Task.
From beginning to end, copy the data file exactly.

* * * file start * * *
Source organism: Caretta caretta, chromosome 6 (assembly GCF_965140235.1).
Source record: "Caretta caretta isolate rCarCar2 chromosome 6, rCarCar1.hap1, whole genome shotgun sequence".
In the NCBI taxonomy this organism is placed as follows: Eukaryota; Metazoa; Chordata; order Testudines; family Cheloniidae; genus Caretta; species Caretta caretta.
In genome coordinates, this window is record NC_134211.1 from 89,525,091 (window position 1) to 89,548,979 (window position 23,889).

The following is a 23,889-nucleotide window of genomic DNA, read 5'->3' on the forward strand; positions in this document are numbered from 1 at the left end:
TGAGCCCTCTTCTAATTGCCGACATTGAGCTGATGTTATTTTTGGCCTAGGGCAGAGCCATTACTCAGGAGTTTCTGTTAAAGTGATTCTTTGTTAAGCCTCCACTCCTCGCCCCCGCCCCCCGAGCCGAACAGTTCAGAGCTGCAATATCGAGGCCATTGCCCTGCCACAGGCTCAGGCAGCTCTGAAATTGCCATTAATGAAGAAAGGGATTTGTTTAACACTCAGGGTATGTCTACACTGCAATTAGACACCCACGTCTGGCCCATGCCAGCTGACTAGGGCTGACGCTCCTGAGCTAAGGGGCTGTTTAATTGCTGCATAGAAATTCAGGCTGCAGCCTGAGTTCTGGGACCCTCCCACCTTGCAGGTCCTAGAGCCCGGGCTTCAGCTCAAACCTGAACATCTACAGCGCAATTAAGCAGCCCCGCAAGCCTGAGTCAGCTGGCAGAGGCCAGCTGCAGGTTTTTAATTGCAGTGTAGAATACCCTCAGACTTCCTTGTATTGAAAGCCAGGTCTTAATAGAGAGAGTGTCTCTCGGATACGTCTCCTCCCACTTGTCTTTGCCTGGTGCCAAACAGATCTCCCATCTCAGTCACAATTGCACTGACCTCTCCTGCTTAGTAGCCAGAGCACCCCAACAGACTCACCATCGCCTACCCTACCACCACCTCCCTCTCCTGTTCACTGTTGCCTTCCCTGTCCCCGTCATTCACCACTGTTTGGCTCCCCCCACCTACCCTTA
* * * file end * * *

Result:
Source organism: Caretta caretta, chromosome 6 (assembly GCF_965140235.1).
Source record: "Caretta caretta isolate rCarCar2 chromosome 6, rCarCar1.hap1, whole genome shotgun sequence".
In the NCBI taxonomy this organism is placed as follows: Eukaryota; Metazoa; Chordata; order Testudines; family Cheloniidae; genus Caretta; species Caretta caretta.
In genome coordinates, this window is record NC_134211.1 from 89,525,091 (window position 1) to 89,548,979 (window position 23,889).

The following is a 23,889-nucleotide window of genomic DNA, read 5'->3' on the forward strand; positions in this document are numbered from 1 at the left end:
TGAGCCCTCTTCTAATTGCCGACATTGAGCTGATGTTATTTTTGGCCTAGGGCAGAGCCATTACTCAGGAGTTTCTGTTAAAGTGATTCTTTGTTAAGCCTCCACTCCTCGCCCCCGCCCCCCGAGCCGAACAGTTCAGAGCTGCAATATCGAGGCCATTGCCCTGCCACAGGCTCAGGCAGCTCTGAAATTGCCATTAATGAAGAAAGGGATTTGTTTAACACTCAGGGTATGTCTACACTGCAATTAGACACCCACGTCTGGCCCATGCCAGCTGACTAGGGCTGACGCTCCTGAGCTAAGGGGCTGTTTAATTGCTGCATAGAAATTCAGGCTGCAGCCTGAGTTCTGGGACCCTCCCACCTTGCAGGTCCTAGAGCCCGGGCTTCAGCTCAAACCTGAACATCTACAGCGCAATTAAGCAGCCCCGCAAGCCTGAGTCAGCTGGCAGAGGCCAGCTGCAGGTTTTTAATTGCAGTGTAGAATACCCTCAGACTTCCTTGTATTGAAAGCCAGGTCTTAATAGAGAGAGTGTCTCTCGGATACGTCTCCTCCCACTTGTCTTTGCCTGGTGCCAAACAGATCTCCCATCTCAGTCACAATTGCACTGACCTCTCCTGCTTAGTAGCCAGAGCACCCCAACAGACTCACCATCGCCTACCCTACCACCACCTCCCTCTCCTGTTCACTGTTGCCTTCCCTGTCCCCGTCATTCACCACTGTTTGGCTCCCCCCACCTACCCTTA